Starring:Bruce Willis, Mickey Rourke, Clive Owen, Jessica Alba, Benicio del Toro, Brittany Murphy, Elijah Wood, Rosario Dawson, Jaime King, Michael Clarke Duncan, Alexis Bledel, Powers Boothe, Michael Madsen, Josh Hartnett, Devon Aoki, Carla Gugino, Rutger Hauer, and Marley Shelton
Comic books for adults, known more commonly--and euphemistically-- as "graphic novels", have been a staple of Japanese and French publishing for years, where they enjoy a wide, principally male audience. Their growing popularity here in the U.S., (which can be seen by browsing any chain bookstore in a large city) is a more recent phenomenon, one due in no small measure to the critical success of the cartoonist R. Crumb, whose Bosch-like characters thumb their noses as middle-class morality and garner praise for their author's off-beat artistic talents. Crumb, who has been drawing "underground" strips for decades, has legitimized the genre here, allowing former comic-strip creators to move away from conventional work on paper featuring heroes like Batman and Superman into the far more lucrative realm of adult entertainment.
No one has made this transition more effectively than Frank Miller, who has developed comic book characters and the stories that contain them since the 1970's. Working for Marvel Comics, he's been involved with the "Daredevil" and "X-Men" characters, all recently brought to the big screen with stunning financial results. Miller has now joined forces with director Robert Rodriguez to create this technically sophisticated compilation of three stores from his graphic series of the same name. Although he's written a couple of successful screenplays, (RoboCop, Elecktra) Miller has never directed; Rodriguez, the young Hispanic director responsible for both blood-drenched gore, (From Dusk Till Dawn, Once Upon A Time In Mexico) as well as charming escapism for kids, (Spy Kids 1 & 2) is such a fan of Miller's work that he offered to co-direct this apparently faithful rendering of the latter's darker vision.
Working with a cast of well-known male actors, (Bruce Willis, Benicio Del Toro, Mickey Rourke, Clive Owen, Powers Booth) and a score of young starlets with pneumatically-advantaged chests, Martin and Rodriguez have fashioned a dazzling fusion of live-action and animation that will appeal to anyone more interested in form than content. While the results are an eye-popping demonstration of the extended reach possible in the film medium, the content, with its masturbatory obsession with violent revenge, gruesome bloodletting and semi-nude young women in stripper/whore costumes quickly becomes boringly repetitious. Miller doesn't have much to say and doesn't say it well, despite his stunningly effective visual presentation.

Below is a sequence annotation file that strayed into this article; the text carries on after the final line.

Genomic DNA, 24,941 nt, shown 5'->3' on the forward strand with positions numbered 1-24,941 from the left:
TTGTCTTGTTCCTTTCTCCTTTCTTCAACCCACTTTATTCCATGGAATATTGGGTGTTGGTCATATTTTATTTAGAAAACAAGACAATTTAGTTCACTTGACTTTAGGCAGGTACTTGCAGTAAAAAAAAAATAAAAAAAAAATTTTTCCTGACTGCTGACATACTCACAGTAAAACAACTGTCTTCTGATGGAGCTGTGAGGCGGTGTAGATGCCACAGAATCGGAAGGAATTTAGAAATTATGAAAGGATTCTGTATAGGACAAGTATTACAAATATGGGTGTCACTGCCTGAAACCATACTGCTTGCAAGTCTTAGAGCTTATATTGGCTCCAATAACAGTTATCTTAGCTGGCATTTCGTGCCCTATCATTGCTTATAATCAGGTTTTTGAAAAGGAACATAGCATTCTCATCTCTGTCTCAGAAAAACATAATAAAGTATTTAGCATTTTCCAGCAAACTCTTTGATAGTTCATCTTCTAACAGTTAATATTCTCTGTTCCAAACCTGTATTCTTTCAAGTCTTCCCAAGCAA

Willis, Owen and Rourke serve as blood-lusting protagonists in a trio of inter-locking stories each of which revolves around the defense, (and/or the avenging) of women who have been sexually abused by the kind of demented characters which can best be effectively depicted in cartoon-ish caricature. By placing the human cast in front of gigantic cartoon backgrounds and interspersing their scenes with animated ones that extend the action into the realm of the surreal, the directors succeed in conjuring up a nightmarish world of depravity, obsession and atavistic behavior all the more disturbing because Miller and Rodriguez morph so seamlessly from the real into what Miller's feverish imagination has conjured up.
Defenders of this art form argue that it's far healthier to permit it than it is to repress the urges from which it springs--and they may well be correct in that assessment. Miller ostensibly explores here the decline in contemporary Western society with its steadily diminishing social/moral norms. But there's no attempt to promote anything resembling an ethical standard in Sin City beyond the repeated insistence that violence to women, particularly sexual violence, deserves to be met with bestial revenge by the male animal. The relish with which the creators of this movie slather on the sex and violence suggests they're more interested in voyeurism than defining the appropriate limits of individual behavior in a post-modern, thoroughly secularized culture. (The issue of appropriate male response to female sexual exploitation is brilliantly examined in Old Boy, a Korean film I'll review tomorrow.) Like Tarentino's Kill Bill couplet, (to which it's heavily indebted) Sin City brims with a nihilistic worldview worthy of Nietzsche, but without any that philosopher’s cautionary insight.
The Verdict? Unless you're up for two hours of non-stop gouging, stabbing, mutilation and other forms of vicarious mayhem, skip this one.Jake's Takes comments powered by Disqus